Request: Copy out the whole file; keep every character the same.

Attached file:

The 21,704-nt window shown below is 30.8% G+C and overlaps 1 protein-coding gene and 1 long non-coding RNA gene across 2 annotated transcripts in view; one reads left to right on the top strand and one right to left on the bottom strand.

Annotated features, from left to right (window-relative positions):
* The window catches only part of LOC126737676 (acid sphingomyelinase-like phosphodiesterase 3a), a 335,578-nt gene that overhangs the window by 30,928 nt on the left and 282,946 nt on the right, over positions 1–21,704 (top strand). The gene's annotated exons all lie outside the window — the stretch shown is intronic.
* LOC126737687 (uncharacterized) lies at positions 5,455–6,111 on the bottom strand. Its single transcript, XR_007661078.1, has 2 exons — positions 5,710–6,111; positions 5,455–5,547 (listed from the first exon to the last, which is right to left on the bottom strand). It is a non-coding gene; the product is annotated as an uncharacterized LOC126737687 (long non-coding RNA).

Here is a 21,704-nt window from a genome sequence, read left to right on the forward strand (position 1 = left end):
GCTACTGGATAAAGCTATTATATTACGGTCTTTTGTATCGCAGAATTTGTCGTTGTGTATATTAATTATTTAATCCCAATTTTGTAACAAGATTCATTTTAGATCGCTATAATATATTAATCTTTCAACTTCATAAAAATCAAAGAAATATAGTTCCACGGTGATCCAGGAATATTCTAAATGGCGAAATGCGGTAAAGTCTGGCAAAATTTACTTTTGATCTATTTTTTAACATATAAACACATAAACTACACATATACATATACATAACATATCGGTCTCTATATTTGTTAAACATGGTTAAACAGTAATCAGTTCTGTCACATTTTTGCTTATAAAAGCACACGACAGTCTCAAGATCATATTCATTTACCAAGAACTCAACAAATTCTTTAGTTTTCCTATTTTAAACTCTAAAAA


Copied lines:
The 21,704-nt window shown below is 30.8% G+C and overlaps 1 protein-coding gene and 1 long non-coding RNA gene across 2 annotated transcripts in view; one reads left to right on the top strand and one right to left on the bottom strand.

Annotated features, from left to right (window-relative positions):
* The window catches only part of LOC126737676 (acid sphingomyelinase-like phosphodiesterase 3a), a 335,578-nt gene that overhangs the window by 30,928 nt on the left and 282,946 nt on the right, over positions 1–21,704 (top strand). The gene's annotated exons all lie outside the window — the stretch shown is intronic.
* LOC126737687 (uncharacterized) lies at positions 5,455–6,111 on the bottom strand. Its single transcript, XR_007661078.1, has 2 exons — positions 5,710–6,111; positions 5,455–5,547 (listed from the first exon to the last, which is right to left on the bottom strand). It is a non-coding gene; the product is annotated as an uncharacterized LOC126737687 (long non-coding RNA).

Here is a 21,704-nt window from a genome sequence, read left to right on the forward strand (position 1 = left end):
GCTACTGGATAAAGCTATTATATTACGGTCTTTTGTATCGCAGAATTTGTCGTTGTGTATATTAATTATTTAATCCCAATTTTGTAACAAGATTCATTTTAGATCGCTATAATATATTAATCTTTCAACTTCATAAAAATCAAAGAAATATAGTTCCACGGTGATCCAGGAATATTCTAAATGGCGAAATGCGGTAAAGTCTGGCAAAATTTACTTTTGATCTATTTTTTAACATATAAACACATAAACTACACATATACATATACATAACATATCGGTCTCTATATTTGTTAAACATGGTTAAACAGTAATCAGTTCTGTCACATTTTTGCTTATAAAAGCACACGACAGTCTCAAGATCATATTCATTTACCAAGAACTCAACAAATTCTTTAGTTTTCCTATTTTAAACTCTAAAAA